As we find ourselves in the midst of an era marked by internet fame and Instagram, the game has changed as it paves the way from humble beginnings to international acclaim for young prodigies like Madeon.
While for most of us, the word "career" at 17 meant little more than muddling through high school and maybe a part-time gig on the side for those that were feeling really ambitious. These provincial ambitions are a far cry from the viral acclaim that Madeon received at such a young age with the whirlwind success of his first single, the aptly named "Pop Culture" which made major waves across the interweb. Shortly after, the fresh faced talent joined Lady Gaga on her 2013 Arena tour as a supporting artist, spinning tracks in colossal venues alongside a pop icon. Only three years later, he embarks on tour to promote his inaugural album, "Adventure", and we're sure he'll deliver nothing short of that eponymous claim.
The 17th edition of the Miami-based Ultra Music Festival succeeded again by showcasing world-wide talent, first class production and positive vibes from a more mature audience (thumbs up for the new 18 and over only policy). From humble origins (the first Ultra festival drew in about 10,000 people), this year’s three-day festival was nearly sold out with well-over 100,000 very happy fans attending the mother ship of both Ultra festivals (there are now nine Ultra “franchise” festivals worldwide) and EDM concerts.
Per norm, it was not so shocking for Ultra Music Festival to throw in a few surprises on top of their already top-notch production. With guest performances by celebrity musicians such as Justin Bieber, Ariana Grande, Usher, Diplo, CL and Diddy, the festival truly exhibited prominence in the electronic festival spectrum. However, the real testament to this year’s rendition laid in the depth of talent attributable to the performances of the non-headliners and side-stage acts. With the inclusion of the Resistance stage, along with “live” performances (more than a dude spinning a disc or pressing playback buttons) throughout the March 27-29 weekend, it’s safe to say Ultra veterans or first-time festival attendees were satisfied in that they had the option to experience their favorite SoundCloud producers regardless if they played at 2 pm or 10 pm.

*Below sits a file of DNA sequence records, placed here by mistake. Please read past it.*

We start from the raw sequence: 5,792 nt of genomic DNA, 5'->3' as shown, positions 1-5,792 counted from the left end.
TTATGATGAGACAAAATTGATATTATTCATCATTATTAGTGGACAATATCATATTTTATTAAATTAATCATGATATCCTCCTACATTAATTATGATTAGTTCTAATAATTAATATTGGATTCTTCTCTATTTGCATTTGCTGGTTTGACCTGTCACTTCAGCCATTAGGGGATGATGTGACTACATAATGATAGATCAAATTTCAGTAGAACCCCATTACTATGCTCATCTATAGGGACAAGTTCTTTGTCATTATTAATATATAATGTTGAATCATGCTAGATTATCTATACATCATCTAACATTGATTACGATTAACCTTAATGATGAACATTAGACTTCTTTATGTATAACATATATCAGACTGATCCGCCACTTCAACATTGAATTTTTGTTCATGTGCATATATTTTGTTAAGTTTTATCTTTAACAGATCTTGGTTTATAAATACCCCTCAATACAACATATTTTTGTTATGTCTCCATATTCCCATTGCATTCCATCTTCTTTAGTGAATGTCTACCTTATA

Maroon 5's highly anticipated worldwide tour is in full swing after kicking off this Tuesday, March 31st in San Jose, California. The superstars hit up San Diego next on Wednesday, April 1st, and bring back-to-back shows to L.A. on Friday and Saturday, April 3rd and 4th.
If you haven't already, now's the time to mark your calendars and purchase your tickets to witness the multi-platinum, multi-Grammy-Award winning, pop quintet bring their signature magnetic live performance to a city near you. Get info, a complete list of shows, and tickets here.
La Dispute is no laughing matter. The contemplativeness of lead singer Jordan Dreyer’s lyrics border on a realm of unmitigated melancholy. His musings resemble the thoughts one has on a solitary drive on a lonely highway, when the mind ponders the nature of the vast forests and the infinite towns passing you by on the highway. There is also a rhapsodic quality to La Dispute’s music, which is fashioned by Dreyer’s lyrics and the minimalist backing instrumentation. Both they and their fans and critics loosely label the band as punk, but the definition of "punk," much like the contemporary punk beau monde, is derelict and nonuniform. This is, whatever the genre, simply good music.
Garrett Borns has had a whirlwind couple of months.
Like lightening in a bottle, BØRNS exploded onto the scene last November with the release of his debut EP Candy. The Michigan-bred LA transplant is in a league of his own, bringing a personal blend of sunshine pop to the table, complete with super sweet, feel-good vibes. BØRNS' peppy tracks have won over late-night audiences (you can check out his killer Conan appearance HERE) and celebrities alike (Taylor Swift is a huge fan, #justsayingggg) - so naturally, we HAD to have a chat with the budding star before he invades NYC with MisterWives on March 31st (tickets HERE). Check out what BØRNS had to say about living in a treehouse, his super-secret side project, and California love...